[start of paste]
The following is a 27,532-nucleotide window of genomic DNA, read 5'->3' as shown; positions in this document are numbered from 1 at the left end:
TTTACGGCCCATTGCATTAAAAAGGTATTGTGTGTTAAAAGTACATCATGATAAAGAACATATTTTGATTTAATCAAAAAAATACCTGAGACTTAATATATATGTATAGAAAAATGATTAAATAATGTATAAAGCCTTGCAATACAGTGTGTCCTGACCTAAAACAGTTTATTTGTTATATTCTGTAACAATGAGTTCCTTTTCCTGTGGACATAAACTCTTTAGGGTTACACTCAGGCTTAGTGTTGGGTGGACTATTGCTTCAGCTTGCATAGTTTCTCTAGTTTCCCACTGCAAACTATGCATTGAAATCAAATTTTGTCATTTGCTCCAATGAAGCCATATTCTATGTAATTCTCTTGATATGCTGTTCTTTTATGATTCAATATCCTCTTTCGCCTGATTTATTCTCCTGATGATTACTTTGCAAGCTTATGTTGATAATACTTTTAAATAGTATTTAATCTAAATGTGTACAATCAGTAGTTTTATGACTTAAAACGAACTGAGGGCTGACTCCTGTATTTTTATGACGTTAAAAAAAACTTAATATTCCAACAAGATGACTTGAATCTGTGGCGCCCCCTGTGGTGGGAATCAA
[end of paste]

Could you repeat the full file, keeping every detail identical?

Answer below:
The following is a 27,532-nucleotide window of genomic DNA, read 5'->3' as shown; positions in this document are numbered from 1 at the left end:
TTTACGGCCCATTGCATTAAAAAGGTATTGTGTGTTAAAAGTACATCATGATAAAGAACATATTTTGATTTAATCAAAAAAATACCTGAGACTTAATATATATGTATAGAAAAATGATTAAATAATGTATAAAGCCTTGCAATACAGTGTGTCCTGACCTAAAACAGTTTATTTGTTATATTCTGTAACAATGAGTTCCTTTTCCTGTGGACATAAACTCTTTAGGGTTACACTCAGGCTTAGTGTTGGGTGGACTATTGCTTCAGCTTGCATAGTTTCTCTAGTTTCCCACTGCAAACTATGCATTGAAATCAAATTTTGTCATTTGCTCCAATGAAGCCATATTCTATGTAATTCTCTTGATATGCTGTTCTTTTATGATTCAATATCCTCTTTCGCCTGATTTATTCTCCTGATGATTACTTTGCAAGCTTATGTTGATAATACTTTTAAATAGTATTTAATCTAAATGTGTACAATCAGTAGTTTTATGACTTAAAACGAACTGAGGGCTGACTCCTGTATTTTTATGACGTTAAAAAAAACTTAATATTCCAACAAGATGACTTGAATCTGTGGCGCCCCCTGTGGTGGGAATCAA